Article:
Understanding overall efficiency of hydrostatic pumps and motors


  • Gustavo Koury Costa Department of Mechanics, Federal Institute of Science and Technology of the State of Pernambuco, Recife, Brazil
  • Nariman Sepehri Department of Mechanical Engineering, University of Manitoba, Winnipeg, MB, Canada




overall efficiency, hydraulic motors, Hydraulic pumps


Pump and motor efficiency is a complex subject, to such an extent that most of the available models describing efficiency today rely on experimental data. In spite of that, mathematical models relating efficiency to pressure and angular speed have been proposed throughout the years. In all these models, volumetric and mechanical efficiencies are separately built from flow and torque losses relations. The overall efficiency model is then obtained by multiplying the volumetric and the mechanical efficiency equations. In this paper, we show that the overall efficiency equations must be developed from an energy balance and show that the simple multiplication of mechanical and volumetric efficiencies can potentially lead to inaccurate results. We then obtain a generalised equation relating the overall efficiency to pressure and angular speed for both pumps and motors and show how the resulting model can be fitted to actual experimental data.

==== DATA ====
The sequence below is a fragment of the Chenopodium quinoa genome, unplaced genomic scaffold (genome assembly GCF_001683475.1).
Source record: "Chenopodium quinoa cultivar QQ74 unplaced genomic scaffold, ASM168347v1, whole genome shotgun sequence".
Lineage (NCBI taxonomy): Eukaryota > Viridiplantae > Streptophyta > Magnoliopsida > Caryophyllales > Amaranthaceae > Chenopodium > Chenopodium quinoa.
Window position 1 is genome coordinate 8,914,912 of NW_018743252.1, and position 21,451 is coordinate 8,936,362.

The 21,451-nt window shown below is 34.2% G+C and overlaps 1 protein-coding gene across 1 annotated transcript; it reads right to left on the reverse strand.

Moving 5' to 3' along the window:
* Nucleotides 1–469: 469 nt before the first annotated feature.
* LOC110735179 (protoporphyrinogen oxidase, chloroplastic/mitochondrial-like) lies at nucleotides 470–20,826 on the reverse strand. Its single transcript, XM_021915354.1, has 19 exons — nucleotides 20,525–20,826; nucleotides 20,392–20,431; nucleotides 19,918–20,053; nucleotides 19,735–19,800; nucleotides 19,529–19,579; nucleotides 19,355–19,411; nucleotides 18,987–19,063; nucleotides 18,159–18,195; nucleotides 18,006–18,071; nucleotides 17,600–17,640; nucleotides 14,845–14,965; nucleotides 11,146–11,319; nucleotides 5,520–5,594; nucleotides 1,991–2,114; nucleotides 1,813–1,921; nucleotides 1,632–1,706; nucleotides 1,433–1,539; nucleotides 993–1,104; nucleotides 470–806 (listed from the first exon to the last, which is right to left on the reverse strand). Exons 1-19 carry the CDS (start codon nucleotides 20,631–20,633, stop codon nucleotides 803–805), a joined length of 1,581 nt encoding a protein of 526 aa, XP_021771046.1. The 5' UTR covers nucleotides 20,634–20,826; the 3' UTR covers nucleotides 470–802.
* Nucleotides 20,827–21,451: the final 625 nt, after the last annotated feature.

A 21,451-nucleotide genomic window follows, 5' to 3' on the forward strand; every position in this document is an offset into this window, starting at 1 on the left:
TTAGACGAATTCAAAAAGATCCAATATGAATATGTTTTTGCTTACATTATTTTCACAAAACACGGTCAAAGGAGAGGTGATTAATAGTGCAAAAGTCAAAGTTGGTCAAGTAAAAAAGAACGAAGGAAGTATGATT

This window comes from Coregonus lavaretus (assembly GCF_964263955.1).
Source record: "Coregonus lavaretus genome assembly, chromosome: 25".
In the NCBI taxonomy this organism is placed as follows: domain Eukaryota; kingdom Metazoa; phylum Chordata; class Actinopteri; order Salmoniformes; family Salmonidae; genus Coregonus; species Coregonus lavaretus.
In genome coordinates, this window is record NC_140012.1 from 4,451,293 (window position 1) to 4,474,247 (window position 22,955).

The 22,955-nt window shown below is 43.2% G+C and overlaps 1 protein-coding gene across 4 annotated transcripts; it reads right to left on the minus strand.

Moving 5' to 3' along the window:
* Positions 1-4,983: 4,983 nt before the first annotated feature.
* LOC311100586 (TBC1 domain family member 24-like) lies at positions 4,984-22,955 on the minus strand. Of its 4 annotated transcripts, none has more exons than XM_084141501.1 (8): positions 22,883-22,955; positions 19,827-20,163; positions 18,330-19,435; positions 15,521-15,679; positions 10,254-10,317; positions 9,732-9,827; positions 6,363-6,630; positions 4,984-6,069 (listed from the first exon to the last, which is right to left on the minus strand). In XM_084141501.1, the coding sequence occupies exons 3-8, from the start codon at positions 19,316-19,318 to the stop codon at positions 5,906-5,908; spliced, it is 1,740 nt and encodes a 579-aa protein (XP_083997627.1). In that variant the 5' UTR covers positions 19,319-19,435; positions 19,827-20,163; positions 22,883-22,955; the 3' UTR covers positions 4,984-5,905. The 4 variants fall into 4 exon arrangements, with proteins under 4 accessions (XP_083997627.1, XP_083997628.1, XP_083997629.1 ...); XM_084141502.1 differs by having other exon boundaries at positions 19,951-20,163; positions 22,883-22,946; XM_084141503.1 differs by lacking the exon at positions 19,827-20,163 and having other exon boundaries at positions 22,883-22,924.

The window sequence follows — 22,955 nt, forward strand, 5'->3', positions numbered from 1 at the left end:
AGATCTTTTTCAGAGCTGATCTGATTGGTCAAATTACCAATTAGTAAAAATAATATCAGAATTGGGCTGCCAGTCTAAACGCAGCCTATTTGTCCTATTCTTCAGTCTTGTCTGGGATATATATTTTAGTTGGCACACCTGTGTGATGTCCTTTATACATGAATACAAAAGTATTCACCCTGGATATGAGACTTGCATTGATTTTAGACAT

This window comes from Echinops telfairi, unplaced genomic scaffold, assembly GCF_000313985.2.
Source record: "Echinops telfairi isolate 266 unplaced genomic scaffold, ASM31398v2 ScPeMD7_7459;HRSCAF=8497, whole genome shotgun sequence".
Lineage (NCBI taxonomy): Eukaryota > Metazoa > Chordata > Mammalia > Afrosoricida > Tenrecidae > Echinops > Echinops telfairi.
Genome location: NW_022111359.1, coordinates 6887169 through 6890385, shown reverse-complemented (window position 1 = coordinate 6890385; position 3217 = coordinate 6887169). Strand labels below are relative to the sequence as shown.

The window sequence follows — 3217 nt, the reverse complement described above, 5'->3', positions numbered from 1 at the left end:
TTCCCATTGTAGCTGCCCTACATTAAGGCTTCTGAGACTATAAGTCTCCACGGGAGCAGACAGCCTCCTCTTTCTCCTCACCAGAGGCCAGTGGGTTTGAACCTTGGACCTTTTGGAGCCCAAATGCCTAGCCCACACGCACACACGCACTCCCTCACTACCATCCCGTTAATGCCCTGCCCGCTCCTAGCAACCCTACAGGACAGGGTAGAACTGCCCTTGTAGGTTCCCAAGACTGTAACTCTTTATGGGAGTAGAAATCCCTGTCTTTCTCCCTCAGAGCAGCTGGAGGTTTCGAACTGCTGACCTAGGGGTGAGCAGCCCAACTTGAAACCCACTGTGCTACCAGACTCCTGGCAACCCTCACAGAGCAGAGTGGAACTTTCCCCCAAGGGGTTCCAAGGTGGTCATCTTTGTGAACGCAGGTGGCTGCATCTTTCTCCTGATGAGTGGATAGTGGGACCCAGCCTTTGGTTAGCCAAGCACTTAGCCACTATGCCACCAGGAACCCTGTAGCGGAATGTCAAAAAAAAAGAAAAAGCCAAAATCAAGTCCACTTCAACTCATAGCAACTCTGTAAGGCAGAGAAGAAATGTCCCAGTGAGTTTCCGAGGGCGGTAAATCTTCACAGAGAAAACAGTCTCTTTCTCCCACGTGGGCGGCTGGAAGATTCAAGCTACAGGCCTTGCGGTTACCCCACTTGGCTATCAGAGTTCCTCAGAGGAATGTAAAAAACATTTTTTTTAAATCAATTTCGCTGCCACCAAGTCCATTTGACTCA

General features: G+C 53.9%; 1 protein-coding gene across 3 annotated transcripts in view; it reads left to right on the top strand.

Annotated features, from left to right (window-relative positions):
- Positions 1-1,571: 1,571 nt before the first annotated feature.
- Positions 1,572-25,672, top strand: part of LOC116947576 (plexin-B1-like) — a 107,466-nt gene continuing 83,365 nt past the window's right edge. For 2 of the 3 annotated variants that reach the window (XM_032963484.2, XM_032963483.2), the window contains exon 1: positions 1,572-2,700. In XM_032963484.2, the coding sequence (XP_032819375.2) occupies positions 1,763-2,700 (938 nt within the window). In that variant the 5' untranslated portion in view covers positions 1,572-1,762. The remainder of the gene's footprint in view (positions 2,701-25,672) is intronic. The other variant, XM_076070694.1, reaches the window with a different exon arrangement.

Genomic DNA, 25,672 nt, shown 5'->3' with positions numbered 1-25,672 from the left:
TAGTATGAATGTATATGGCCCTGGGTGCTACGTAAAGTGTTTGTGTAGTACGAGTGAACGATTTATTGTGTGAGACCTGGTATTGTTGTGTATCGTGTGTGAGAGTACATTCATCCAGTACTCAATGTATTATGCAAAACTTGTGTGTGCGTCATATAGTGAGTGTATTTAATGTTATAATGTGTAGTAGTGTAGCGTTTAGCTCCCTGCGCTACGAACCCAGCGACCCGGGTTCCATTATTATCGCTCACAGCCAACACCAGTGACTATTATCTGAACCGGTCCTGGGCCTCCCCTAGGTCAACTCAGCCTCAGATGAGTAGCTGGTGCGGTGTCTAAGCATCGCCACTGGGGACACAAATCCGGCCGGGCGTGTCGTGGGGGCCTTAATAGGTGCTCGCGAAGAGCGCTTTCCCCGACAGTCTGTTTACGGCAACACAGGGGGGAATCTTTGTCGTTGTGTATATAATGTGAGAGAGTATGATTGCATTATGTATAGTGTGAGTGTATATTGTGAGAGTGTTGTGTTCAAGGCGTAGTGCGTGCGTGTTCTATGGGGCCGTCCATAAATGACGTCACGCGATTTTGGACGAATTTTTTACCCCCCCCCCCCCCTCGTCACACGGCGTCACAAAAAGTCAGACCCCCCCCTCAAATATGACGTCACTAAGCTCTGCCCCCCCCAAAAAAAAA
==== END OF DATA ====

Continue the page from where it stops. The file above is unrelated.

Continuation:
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Author Biographies

Gustavo Koury Costa, Department of Mechanics, Federal Institute of Science and Technology of the State of Pernambuco, Recife, Brazil

Gustavo Koury Costa works at the Federal Institute of Education, Science and Technology in Recife-PE, Brazil. He received his MSc and DSc degrees from the Federal University of Pernambuco, Brazil. He did his Post- Doctorate in the University of Manitoba, Canada, having become adjunct professor for the Faculty of Mechanical Engineering.

Nariman Sepehri, Department of Mechanical Engineering, University of Manitoba, Winnipeg, MB, Canada

Nariman Sepehri is a professor with the Department of Mechanical Engineering, at the University of Manitoba, Canada. He received MSc and PhD degrees from the University of British Columbia, Canada. His research and development activities are primarily centred in all fluid power-related aspects of systems, manipulation, diagnosis, and control.


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